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Fighting the Endless Skeeter War

John Moe

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Aedes aegypti
(U.S. Dept. of Agriculture)
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Let's say you're planning an outdoor party this weekend or a backyard barbecue. Everything is in place. A perfect evening awaits. Then the unwanted guests arrive -- by the thousands. You can't stand those guys -- the dipterous members of the family Culicidae. You know, mosquitoes.

Weekend America's John Moe met up with mosquito expert Mike McLean, who works for the Metropolitan Mosquito Control District in Minnesota's Twin Cities area. In this man-mosquito war, it's important to know your enemy -- so Mike took John to an infested pond near Lake Phalen in St. Paul for a little skeeter primer.

Mike McClean: This site is actually fairly healthy, and there's a lot of things going on in it. There's tadpoles, for one thing. There's some dragonfly nymphs that are going to eat some of the larva, but if you look at the edge of this pond, it's dry. But there are millions of mosquito eggs sitting here waiting for this pond to stretch out and cover them.

John Moe: And then how does it work with the eggs? How long are the eggs just sitting there?

McClean: The eggs will sit there for seven years or maybe longer before they're flooded with water, so they're really well able to withstand drought. If you go through several years of really dry weather, there are a lot of mosquito eggs that are really viable and what happens is you get a lot rainfall in a summer and you can get three or four years of mosquitoes all hatching at once.

Moe: Can you arrange some sort of aerial DEET bombing to stop this from happening, Mike?

McClean: That would be tough, although when the mosquitoes are in the water we contract with seven helicopters that put a bacterium in the water, so the bacterium forms a sort of crystal in their mid-gut and tears them up from the inside out.

Moe: Yuck! So you've got a little bit of germ warfare going on.

McClean: That's right. Biological controls.

Moe: Now, I've been fighting mosquitoes since I was a kid using a method I like to call "slap my arm and cuss a lot."

McClean: Yes, a tried-and-true method.

Moe: I assume that you fancy people with your fancy technologies have had more breakthroughs than that. What is the cutting-edge in mosquito combat?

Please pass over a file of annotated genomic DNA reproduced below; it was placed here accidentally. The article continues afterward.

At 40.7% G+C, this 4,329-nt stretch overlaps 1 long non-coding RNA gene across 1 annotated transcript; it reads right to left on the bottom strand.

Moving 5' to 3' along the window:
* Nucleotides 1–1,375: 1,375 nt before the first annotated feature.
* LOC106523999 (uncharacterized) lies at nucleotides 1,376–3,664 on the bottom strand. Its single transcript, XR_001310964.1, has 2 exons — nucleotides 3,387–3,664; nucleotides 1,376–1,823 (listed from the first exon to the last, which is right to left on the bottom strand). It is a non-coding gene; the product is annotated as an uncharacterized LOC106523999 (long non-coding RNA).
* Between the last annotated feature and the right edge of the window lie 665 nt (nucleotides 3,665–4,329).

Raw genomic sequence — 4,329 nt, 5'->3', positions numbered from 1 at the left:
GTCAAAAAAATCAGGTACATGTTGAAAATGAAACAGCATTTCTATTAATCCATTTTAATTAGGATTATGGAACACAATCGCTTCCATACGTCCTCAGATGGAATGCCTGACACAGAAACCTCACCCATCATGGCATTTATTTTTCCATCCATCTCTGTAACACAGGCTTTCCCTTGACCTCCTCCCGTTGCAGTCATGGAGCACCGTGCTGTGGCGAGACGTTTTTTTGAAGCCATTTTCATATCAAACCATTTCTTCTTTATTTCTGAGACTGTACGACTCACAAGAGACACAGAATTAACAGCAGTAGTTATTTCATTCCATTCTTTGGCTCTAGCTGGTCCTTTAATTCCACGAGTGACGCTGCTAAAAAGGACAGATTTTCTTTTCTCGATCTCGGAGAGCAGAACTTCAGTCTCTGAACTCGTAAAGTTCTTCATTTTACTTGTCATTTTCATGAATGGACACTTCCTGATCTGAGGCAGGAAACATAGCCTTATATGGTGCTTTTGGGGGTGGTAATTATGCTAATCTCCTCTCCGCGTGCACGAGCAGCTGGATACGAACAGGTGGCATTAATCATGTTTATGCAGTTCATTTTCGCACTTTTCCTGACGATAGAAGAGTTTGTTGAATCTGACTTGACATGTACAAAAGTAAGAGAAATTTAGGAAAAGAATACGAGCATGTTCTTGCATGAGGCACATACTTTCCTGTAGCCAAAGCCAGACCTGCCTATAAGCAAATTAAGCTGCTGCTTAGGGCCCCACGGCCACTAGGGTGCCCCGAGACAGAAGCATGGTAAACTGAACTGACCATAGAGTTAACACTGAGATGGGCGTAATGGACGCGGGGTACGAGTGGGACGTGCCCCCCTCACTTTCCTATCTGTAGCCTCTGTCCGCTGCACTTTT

McClean: Well, for personal protection, you can't beat a mosquito repellant that has DEET in it. That's still the tried-and-true, it's been around for 40 or 50 years and it does a great job. You know, mosquitoes are attracted to dark colors. They're looking for a dark shape that's moving around in the evening. And if you wear something dark they're going to find you a little faster than if you wear light-colored clothing. So we always say, light colored clothing, a long sleeve for obvious reasons -- you know, the more barrier you put there, the less problems you're going to have. And then loose-fitting. Mosquito proboscis can bite through a T-shirt that's a little too tight. So you want to wear long, light and loose. Those are the three Ls. That's without the repellants.

Moe: And why, also, as long as I have you here -- when you're sleeping and they go into your ear and scream? Why do they do that?

McClean: Well, their wings actually give off a sound at a certain frequency, and a lot of times those wing beats serve as a way of attracting a mate.

Moe: They're looking for mates in my ears?

McClean: That could be, but I kind of doubt that. Each species has a wing beat that's a certain frequency and that's how they get together. That's how they don't confuse themselves one with another.

Moe: Realistically, you know, we're not going to wipe these things out. How close are we going to get to not being bit?

McClean: You know, you really have to learn to live with them to a certain extent. If we can keep the level down to where the average person can just enjoy themselves, maybe with a couple of swats here and there, then we're doing our job.

  • Music Bridge:
    Dead Weird Keks
    Artist: Global Goon
    CD: Family Glue (Audio Dregs)


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